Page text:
Compiled by FacilitiesNet Staff
Applying concrete floor coatings can help a concrete floor maintain its initial appearance longer, enhance the image of a facility and protect the safety of occupants and visitors. But with many concrete floor coating options on the market, workers should examine application conditions carefully because many factors affect concrete floor coating selection.
Typical considerations for concrete floor coatings include: Is the application outside or inside? Is the concrete porous, tightly troweled or exposed aggregate? Is the surface horizontal or vertical? Does the application require resistance to slips, oil, grease, acid, ultraviolet radiation, or de-icing salt?
For new concrete, a 30-day curing period with a curing coating will help the concrete develop full strength. When it is dry, workers can sweep, pressure wash — using a 2,000-psi unit with a fan tip — or scrub the surface with a rotary walk-behind scrubber and detergent, and rinse twice.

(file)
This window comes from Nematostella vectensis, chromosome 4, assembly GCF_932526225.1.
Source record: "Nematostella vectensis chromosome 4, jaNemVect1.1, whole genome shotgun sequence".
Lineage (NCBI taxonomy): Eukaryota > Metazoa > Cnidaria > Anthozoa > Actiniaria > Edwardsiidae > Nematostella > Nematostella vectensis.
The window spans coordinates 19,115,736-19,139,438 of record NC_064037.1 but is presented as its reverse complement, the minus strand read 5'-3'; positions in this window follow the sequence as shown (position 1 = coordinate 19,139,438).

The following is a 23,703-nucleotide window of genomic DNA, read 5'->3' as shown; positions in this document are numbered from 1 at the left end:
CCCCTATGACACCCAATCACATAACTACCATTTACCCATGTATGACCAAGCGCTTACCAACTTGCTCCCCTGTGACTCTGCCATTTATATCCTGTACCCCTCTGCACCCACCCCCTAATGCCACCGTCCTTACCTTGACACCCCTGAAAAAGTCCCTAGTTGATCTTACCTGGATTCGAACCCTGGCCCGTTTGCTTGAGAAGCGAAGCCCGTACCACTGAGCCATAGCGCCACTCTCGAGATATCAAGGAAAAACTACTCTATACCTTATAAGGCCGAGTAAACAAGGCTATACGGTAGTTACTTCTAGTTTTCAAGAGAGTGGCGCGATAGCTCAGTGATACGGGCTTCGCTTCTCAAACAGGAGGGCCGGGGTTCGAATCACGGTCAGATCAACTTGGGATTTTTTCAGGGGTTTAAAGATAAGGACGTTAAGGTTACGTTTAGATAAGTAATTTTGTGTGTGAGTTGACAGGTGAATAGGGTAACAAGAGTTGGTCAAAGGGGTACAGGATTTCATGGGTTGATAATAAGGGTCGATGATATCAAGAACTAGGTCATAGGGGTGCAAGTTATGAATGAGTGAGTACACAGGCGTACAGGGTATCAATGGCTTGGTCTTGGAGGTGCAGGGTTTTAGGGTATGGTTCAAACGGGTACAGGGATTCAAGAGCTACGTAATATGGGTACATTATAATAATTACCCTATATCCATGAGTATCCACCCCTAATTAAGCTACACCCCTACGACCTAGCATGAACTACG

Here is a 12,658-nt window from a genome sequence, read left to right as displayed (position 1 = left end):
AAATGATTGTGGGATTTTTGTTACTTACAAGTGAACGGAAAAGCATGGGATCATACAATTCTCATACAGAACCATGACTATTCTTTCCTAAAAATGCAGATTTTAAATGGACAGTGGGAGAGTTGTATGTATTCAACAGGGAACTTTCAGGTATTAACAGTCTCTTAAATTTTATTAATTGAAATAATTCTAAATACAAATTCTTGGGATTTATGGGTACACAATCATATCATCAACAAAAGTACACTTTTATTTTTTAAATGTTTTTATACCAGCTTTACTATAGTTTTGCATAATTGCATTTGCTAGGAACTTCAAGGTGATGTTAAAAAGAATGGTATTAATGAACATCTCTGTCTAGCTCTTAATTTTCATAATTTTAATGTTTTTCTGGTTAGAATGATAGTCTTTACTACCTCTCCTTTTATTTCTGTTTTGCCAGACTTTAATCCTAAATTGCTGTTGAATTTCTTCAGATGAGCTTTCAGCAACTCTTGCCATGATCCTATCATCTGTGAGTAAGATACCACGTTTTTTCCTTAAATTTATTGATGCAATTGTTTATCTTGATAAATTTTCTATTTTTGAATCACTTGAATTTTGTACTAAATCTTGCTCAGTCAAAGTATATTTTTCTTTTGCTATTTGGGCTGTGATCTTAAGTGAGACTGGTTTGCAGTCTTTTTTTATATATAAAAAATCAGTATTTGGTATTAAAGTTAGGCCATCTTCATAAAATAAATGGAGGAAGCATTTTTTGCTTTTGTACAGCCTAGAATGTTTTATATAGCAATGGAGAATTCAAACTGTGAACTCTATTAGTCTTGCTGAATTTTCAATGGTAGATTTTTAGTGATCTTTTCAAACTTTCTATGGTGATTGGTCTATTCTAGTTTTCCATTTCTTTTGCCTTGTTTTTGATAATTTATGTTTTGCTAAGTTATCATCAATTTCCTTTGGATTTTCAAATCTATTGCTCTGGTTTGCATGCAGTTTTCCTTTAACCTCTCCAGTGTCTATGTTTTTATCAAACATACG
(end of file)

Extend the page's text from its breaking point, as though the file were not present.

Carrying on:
Acid washing using one part muriatic with five parts water might help remove oil and stains or improve the appearance of exposed aggregate. Workers can neutralize the acid wash with a rinse mixture of 1 pound of baking soda to 5 gallons of water. They’ll need to rinse twice or until the rinse water is clean, removing the rinse water with a squeegee or wet vacuum to prevent efflorescence.
For sealing, crews can use an airless sprayer, roller, or lambs-wool applicator. The sealer application rate for one sealer product using lambs wool is 800-1,000 square feet per gallon, or 1,000-1,600 square feet per gallon for subsequent or maintenance coats.
Crews might need to apply two coats on previously untreated concrete, applying the second coat when the first is tack-free — after about 2 to 24 hours, depending on heat and humidity. The best conditions for this work are dry, windless air at 50-90 degrees. Complete drying takes 12-24 hours.
Getting More From the Floor by Thomas A. Westerkamp
Sealing in Floor Performance